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Bob Dylan 991117 in Durham, New Hampshire
Dylan show #116 in 1999.

Date: Thu, 18 Nov 1999 22:21:33 EST
Subject: UNH Review
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When the Levee Breaks

I didn't arrive at UNH until late: 6:30 that is. I was pleasantly
surprised to see that the doors hadn't opened yet, so I got into
the middle of the line and waited - and waited - and waited. By
7:30 (not 7:15 like someone reported, the fifteen minute
difference was huge!) I was eating the guy's shirt in front of
me, ready to fight off the near-riot that was brewing. When the
doors finally did open, there was a mad rush forward, and
security was non-existent. The man in front of me failed to have
his ticket ripped, and tons of fans brought in backpacks,
something that security had announced prior to opening as against
venue policy. Phil's set was much more impressive last night
compared to Augusta. The new guitarist, Warren Haines (spelling?)
really added to the sound, making it much more "rockin" and less
spacey show than before -

Attics included great harmony, and the trade-off guitar leads by
Warren and the other guitarist (sorry, I'm a Dylan fan) were
nothing short of breathtaking.

Anyway, when Dylan opened with a song I didn't recognize, I
started to feel like this would be a special night. Duncan and
Brady sounded more rehearsed than a first time appearance, and
lasted longer than I Am The Man, Thomas, the opener in Augusta.
GFNC was a disappointing presence at 2, and nothing
extraordinary. Contrary to a review I read, Desolation Row was
average to good, nowhere near the incredible version I was
treated to in Boston in 98. Rock of Ages on the other hand was
memorable - followed by a harpless TUIB. Sitting in the stands
for the first time in my 10 Dylan shows, I never realized how
much this song reaches "the mainstream fan." Right from the
opening chord, the young attendants, mostly appearing to be Phil
followers, flooded down to the floor and began to dance. Myself
being 17, I couldn't help but smile to see that Dylan has made
such a strong connection with this age group (even if just for
the "danceablility"), and this alone overshadowed the staleness
of TIUB.

Just Like Tom Thumb's Blues was hard to recognize at first, sped
up and louder than the album version, with impressive leads by
Dylan (the entire night he was taking them with this guitar
perpendicular to the ground, almost in a Hendrix style). Ballad
was one of the standouts for me, always a great concert song,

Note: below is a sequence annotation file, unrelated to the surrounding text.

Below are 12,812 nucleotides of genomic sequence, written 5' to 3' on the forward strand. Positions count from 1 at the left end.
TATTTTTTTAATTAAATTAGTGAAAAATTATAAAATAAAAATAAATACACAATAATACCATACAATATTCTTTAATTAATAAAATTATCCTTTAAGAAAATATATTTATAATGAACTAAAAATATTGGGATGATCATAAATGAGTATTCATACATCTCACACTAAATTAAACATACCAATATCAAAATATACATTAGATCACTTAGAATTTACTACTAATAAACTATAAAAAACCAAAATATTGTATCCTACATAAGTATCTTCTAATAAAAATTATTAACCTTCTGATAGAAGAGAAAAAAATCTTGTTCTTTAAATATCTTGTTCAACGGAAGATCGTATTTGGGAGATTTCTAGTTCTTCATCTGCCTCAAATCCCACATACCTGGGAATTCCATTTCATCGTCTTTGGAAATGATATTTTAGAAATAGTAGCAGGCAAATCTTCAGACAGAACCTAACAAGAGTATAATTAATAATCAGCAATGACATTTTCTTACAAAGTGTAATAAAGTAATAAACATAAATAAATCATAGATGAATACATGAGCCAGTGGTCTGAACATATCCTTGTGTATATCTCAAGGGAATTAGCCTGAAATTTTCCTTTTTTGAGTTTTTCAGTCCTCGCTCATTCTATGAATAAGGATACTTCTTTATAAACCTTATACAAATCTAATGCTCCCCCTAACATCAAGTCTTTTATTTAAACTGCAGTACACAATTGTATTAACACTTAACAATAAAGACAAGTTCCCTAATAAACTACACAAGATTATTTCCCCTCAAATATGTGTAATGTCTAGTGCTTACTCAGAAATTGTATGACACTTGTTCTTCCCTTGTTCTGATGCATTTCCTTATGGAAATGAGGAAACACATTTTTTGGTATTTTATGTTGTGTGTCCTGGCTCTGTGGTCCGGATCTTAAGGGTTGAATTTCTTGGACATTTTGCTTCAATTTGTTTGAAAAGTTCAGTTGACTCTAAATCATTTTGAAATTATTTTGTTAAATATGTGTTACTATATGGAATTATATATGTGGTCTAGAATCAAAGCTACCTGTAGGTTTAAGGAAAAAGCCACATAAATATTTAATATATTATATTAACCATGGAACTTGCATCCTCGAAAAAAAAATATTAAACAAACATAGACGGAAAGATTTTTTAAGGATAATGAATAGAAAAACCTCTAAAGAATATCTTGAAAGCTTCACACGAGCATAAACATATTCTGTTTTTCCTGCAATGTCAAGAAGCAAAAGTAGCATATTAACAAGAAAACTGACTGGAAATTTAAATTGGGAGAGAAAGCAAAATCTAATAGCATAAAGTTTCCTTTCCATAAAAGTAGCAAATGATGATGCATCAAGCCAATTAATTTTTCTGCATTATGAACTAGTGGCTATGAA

followed by a decent version of Cove. Then the show really picked
up! Senor was only recognized by a few people who let off shouts
of surprise. It was played similar to the 98 versions, softly
song with a light electric arrangement. If You See Her was so
unbelievably disguised, very loud and miles from the BOTT
acoustic feel, sung well by Bob but overshadowed by the strange
musical accompaniment.

Every Grain of Sand was the personal highlight for me. All the
words were very clearly pronounced, and if I remember correctly,
all versus sung. I believe then Dylan introduced the band
("Kemper only lies when he's in bed" joke), and then 61 with some
of the best guitar solos in recent memory.

LARS was disappointing, but in contrast, Rainy Day Woman was the
finest version I've ever heard (and if I'm not mistaken, he's
played it at one of 10 concerts). The band jammed for awhile on
this, all taking turns on solos, and the hippies were in full
dancing form. Then DTW, which was also brilliantly played, with
great solos, and then just when I thought they would end, Dylan
brought out the harp and played a beautiful, soft solo that
lasted right up to the ending drum beat. Followed by a longer,
louder version of Not Fade Away, these three songs back to back
to back left (almost) nothing else to be desired. Hands down, the
second half of this show, starting with Senor, rocked just as
much, if not more than any other Dylan show I've seen, and was
superior to the Augusta date. Finally, there was a non-existent
security policy inside the gym, contrary to another review I
read, and some fans who were very clearly tripping were left
along and allowed to "do their own thing" by nearby security
guards. Just thought I'd state my observations on this -

If anyone has a copy of this (or the Augusta show), please email
me privately. Hope Amherst continues the energy that the end of
this show produced, and I'll be waiting for another NE tour. And
Bob, if you take time out to read more than just song requests
(insider RMD joke by now), thanks again. You continue to amaze

-Jared Ishkanian

1999: January - February - March - April - May - June - July - September - October - November -